Risks and predictors of readmission for a mental disorder during the postpartum period

Trine Munk-Olsen, Thomas Munk Laursen, Tamar Mendelson, Carsten B. Pedersen, Ole Mors, Preben Bo Mortensen

Research output: Contribution to journalArticle

Abstract

Context: It has been suggested that the risk of inpatient psychiatric readmissions is elevated during the postpartum period. To our knowledge, no prior study has compared mothers and nonmothers to determine whether the risk of readmission differs between these 2 groups of women. Objectives: To compare mothers and nonmothers to assess whether childbirth increases the risk for psychiatric readmission and to identify predictors of psychiatric readmission during the postpartum period. Design: A population-based cohort study merging data from the Danish Civil Registration System and the Danish Psychiatric Central Register. Setting: The population of Denmark. Participants: Two partly overlapping study populations included a total of 28 124 women, 10 218 of whom were mothers, who were followed up from January 1, 1973, through June 30, 2005. Main Outcome Measure: Readmission rates to psychiatric hospitals during the 12 months after childbirth (first live-born child). Results: The period of highest risk of psychiatric read-mission in new mothers was 10 to 19 days post partum (relative risk [RR], 2.71; 95% confidence interval [CI], 1.68-4.37), and the period of lowest risk was during pregnancy (0.54; 0.43-0.69). Childbirth was associated with an increased risk of readmission during the first post-partum month, after which risk for readmission was higher among nonmothers (RR, 1.53; 95% CI, 1.31-1.80). Aprevious diagnosis of bipolar affective disorder was the strongest predictor of readmissions 10 to 19 days post par- tum (RR, 37.22; 95% CI, 13.58-102.04). In all, 26.9% of mothers with this diagnosis were readmitted within the first postpartum year. Conclusions: Mothers with mental disorders have lower readmission rates compared with women with mental disorders who do not have children. However, the first month after childbirth is associated with increased risk of psychiatric readmission, and women with a history of bipolar affective disorder are at particular risk of postpartum psychiatric readmissions.

Original languageEnglish (US)
Pages (from-to)189-195
Number of pages7
JournalArchives of General Psychiatry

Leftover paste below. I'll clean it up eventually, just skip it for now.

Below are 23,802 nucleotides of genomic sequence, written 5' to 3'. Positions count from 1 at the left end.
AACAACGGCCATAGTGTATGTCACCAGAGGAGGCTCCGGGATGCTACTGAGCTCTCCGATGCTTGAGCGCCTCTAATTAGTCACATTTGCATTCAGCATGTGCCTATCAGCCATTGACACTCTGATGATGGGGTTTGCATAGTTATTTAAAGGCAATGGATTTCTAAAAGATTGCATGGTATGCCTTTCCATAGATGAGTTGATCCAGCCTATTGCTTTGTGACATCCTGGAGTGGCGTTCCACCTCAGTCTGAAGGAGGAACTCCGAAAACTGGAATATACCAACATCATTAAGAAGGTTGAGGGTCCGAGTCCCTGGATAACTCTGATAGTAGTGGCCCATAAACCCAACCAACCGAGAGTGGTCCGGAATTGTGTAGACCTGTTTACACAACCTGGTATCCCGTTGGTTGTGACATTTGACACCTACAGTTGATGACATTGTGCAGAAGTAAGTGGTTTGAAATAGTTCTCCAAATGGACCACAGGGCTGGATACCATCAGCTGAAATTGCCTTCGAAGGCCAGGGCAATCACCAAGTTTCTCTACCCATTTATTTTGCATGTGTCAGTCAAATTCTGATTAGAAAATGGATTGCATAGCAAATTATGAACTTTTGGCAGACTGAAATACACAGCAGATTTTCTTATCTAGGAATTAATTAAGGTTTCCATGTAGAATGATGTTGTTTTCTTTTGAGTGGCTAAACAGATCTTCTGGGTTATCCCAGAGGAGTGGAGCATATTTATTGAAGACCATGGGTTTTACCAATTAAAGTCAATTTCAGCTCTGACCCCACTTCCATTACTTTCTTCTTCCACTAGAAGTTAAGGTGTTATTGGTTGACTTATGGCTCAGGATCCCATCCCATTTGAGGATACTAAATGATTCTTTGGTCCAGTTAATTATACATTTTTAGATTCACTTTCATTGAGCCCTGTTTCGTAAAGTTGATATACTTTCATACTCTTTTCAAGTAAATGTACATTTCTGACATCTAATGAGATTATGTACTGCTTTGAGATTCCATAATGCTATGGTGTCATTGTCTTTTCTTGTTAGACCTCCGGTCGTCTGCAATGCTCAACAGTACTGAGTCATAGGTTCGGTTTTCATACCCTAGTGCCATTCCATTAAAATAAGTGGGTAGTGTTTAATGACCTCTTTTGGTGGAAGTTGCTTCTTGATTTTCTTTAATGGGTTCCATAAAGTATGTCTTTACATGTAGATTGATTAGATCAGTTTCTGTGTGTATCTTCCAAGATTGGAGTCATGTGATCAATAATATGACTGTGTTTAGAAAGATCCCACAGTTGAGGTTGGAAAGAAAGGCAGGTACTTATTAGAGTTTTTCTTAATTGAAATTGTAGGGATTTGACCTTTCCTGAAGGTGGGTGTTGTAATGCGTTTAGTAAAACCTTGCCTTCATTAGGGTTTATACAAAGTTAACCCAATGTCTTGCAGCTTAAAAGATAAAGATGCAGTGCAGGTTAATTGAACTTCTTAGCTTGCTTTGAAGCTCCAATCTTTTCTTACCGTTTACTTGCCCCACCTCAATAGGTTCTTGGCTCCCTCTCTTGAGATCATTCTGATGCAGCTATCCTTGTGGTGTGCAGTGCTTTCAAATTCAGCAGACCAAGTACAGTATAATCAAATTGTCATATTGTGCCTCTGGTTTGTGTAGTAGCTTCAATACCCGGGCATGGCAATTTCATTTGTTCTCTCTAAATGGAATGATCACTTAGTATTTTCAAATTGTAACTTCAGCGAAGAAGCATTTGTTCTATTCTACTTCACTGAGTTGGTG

Volume66
Issue number2
DOIs
StatePublished - Feb 2009

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Mental Disorders
Postpartum Period
Psychiatry
Mothers
Parturition
Confidence Intervals
Mood Disorders
Bipolar Disorder
Population
Psychiatric Hospitals
Denmark
Inpatients
Cohort Studies
Outcome Assessment (Health Care)
Pregnancy

ASJC Scopus subject areas

  • Psychiatry and Mental health

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Risks and predictors of readmission for a mental disorder during the postpartum period. / Munk-Olsen, Trine; Laursen, Thomas Munk; Mendelson, Tamar; Pedersen, Carsten B.; Mors, Ole; Mortensen, Preben Bo.

In: Archives of General Psychiatry, Vol. 66, No. 2, 02.2009, p. 189-195.

Research output: Contribution to journalArticle

Munk-Olsen, Trine ; Laursen, Thomas Munk ; Mendelson, Tamar ; Pedersen, Carsten B. ; Mors, Ole ; Mortensen, Preben Bo. / Risks and predictors of readmission for a mental disorder during the postpartum period. In: Archives of General Psychiatry. 2009 ; Vol. 66, No. 2. pp. 189-195.
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abstract = "Context: It has been suggested that the risk of inpatient psychiatric readmissions is elevated during the postpartum period. To our knowledge, no prior study has compared mothers and nonmothers to determine whether the risk of readmission differs between these 2 groups of women. Objectives: To compare mothers and nonmothers to assess whether childbirth increases the risk for psychiatric readmission and to identify predictors of psychiatric readmission during the postpartum period. Design: A population-based cohort study merging data from the Danish Civil Registration System and the Danish Psychiatric Central Register. Setting: The population of Denmark. Participants: Two partly overlapping study populations included a total of 28 124 women, 10 218 of whom were mothers, who were followed up from January 1, 1973, through June 30, 2005. Main Outcome Measure: Readmission rates to psychiatric hospitals during the 12 months after childbirth (first live-born child). Results: The period of highest risk of psychiatric read-mission in new mothers was 10 to 19 days post partum (relative risk [RR], 2.71; 95{\%} confidence interval [CI], 1.68-4.37), and the period of lowest risk was during pregnancy (0.54; 0.43-0.69). Childbirth was associated with an increased risk of readmission during the first post-partum month, after which risk for readmission was higher among nonmothers (RR, 1.53; 95{\%} CI, 1.31-1.80). Aprevious diagnosis of bipolar affective disorder was the strongest predictor of readmissions 10 to 19 days post par- tum (RR, 37.22; 95{\%} CI, 13.58-102.04). In all, 26.9{\%} of mothers with this diagnosis were readmitted within the first postpartum year. Conclusions: Mothers with mental disorders have lower readmission rates compared with women with mental disorders who do not have children. However, the first month after childbirth is associated with increased risk of psychiatric readmission, and women with a history of bipolar affective disorder are at particular risk of postpartum psychiatric readmissions.",
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